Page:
Ed Pias earned a Doctorate of Musical Arts at the University of Washington in 1996 in Percussion Performance completing his Dissertation: ‘North Indian Rhythms On The Drum Set’. He received his Masters Degree from the California Institute of the Arts in 1988, and his Bachelors Degree from the Berklee College of Music in 1986.
Ed performs regularly on drum set, frame drums and hand percussion in the Seattle area both as a soloist and with groups such as The Mike Bisio Quintet, The Bill Smith Trio, in duos with cellist Lori Goldston (Nirvana), violinist Eyvind Kang, and in groups led by Stuart Dempster, Joe McPhee, Vinnie Golia and Jabali Billy Hart. He also accompanies North Indian Classical Dhrupad singer Shantha Benegal and David Hykes, Founder and Master of Harmonic Chant, playing pakhawaj. In addition, Ed has artist endorsments with SABIAN Cymbals, REMO Inc., and is a GRAVELVOICE recording artist.
Ed is featured on CD recordings by LAND (Extreme), PROJECT W (Apraxia) and THE MIKE BISIO QUINTET (Cadence). In addition, Ed has articles published in 5/4 Magazine (Feb.- March ’96), and in Rhythm Magazine (Aug.-Dec. 1989), where he wrote a monthly article, ‘Inside World Music’, on the application of various World Music concepts to the drum set.
At Cal-Arts, Ed studied Jazz and World Music with Charlie Haden, John Bergamo, Taranath Rao and K.R.T. Wasitodiningrat. He also accompanied a list of visiting artists that includes Branford Marsalis, Dewey Redman, Andrew Hill, Henry Threadgill, Julius Hemphill, Leroy Jenkins and John Cage.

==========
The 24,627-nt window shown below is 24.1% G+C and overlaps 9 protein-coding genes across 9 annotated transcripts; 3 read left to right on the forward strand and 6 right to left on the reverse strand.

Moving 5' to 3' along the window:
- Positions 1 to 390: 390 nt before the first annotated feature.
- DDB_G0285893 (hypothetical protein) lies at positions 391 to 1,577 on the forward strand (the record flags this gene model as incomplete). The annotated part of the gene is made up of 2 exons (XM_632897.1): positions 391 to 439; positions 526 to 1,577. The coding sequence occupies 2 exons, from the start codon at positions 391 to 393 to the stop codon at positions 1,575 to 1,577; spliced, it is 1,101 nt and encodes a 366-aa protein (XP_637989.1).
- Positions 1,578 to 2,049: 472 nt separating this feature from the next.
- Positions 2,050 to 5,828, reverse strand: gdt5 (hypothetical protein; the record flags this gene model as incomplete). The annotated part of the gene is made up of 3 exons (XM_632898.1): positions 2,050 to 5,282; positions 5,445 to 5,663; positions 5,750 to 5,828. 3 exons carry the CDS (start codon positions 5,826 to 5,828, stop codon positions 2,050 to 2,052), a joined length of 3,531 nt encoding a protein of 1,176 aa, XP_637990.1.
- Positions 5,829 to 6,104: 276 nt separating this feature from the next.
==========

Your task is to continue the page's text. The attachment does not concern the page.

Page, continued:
Ed Pias uses the drum set, frame drums and hand percussion as a means of musical self expression. He has devoted himself to combining a thorough historical knowledge with the soloistic, texturally interactive qualities that these instruments have to offer in unlimited musical situations. Ed also uses them as a means of blending rhythms of different cultures, and since 1987 has devoted much of his career to learning the traditional pakhawaj and tabla drumming of North India. He considers these elements of rhythm, pulse, and color an integral part of his percussive style.
“…a genuine artist, literate in Jazz and World Music forms…he has truly embraced the spirit of improvisation, loosening the reigns as a form of conscious expression…he can feel-think his way through any musical situation with a wisdom that is never pretentious…” (Rhythm Magazine, Los Angeles, ’89).
Pakhawaj- A barrel shaped, two headed drum from North India with a deep, rich sound used for accomponying Hindu Temple ceremonies and, a style of North Indian Classical Music called ‘Dhrupad’.
Tabla- Believed to be related to the pakhawaj, a two drum set used to accompany the more modern ‘Khyal’ style of North Indian Classical Music.
Kanjira- A South Indian small, pressure tambourine with a large range of pitches. Used to accompany Carnatic vocal and instrumental music.
Frame Drums- Any drum where the circumference of the head is larger than the depth of the shell, and common to every continent. With a variety of textures and rhythms, frame drums are used in religous as well as secular musics.
Riq- A powerful Middle Eastern tambourine with heavy jingles used as accompanyment all over the Middle East and Northern Africa.
Ankle Rattles- Pods from West Africa clipped and roped together, wrapped around the ankles and used for stomping patterns.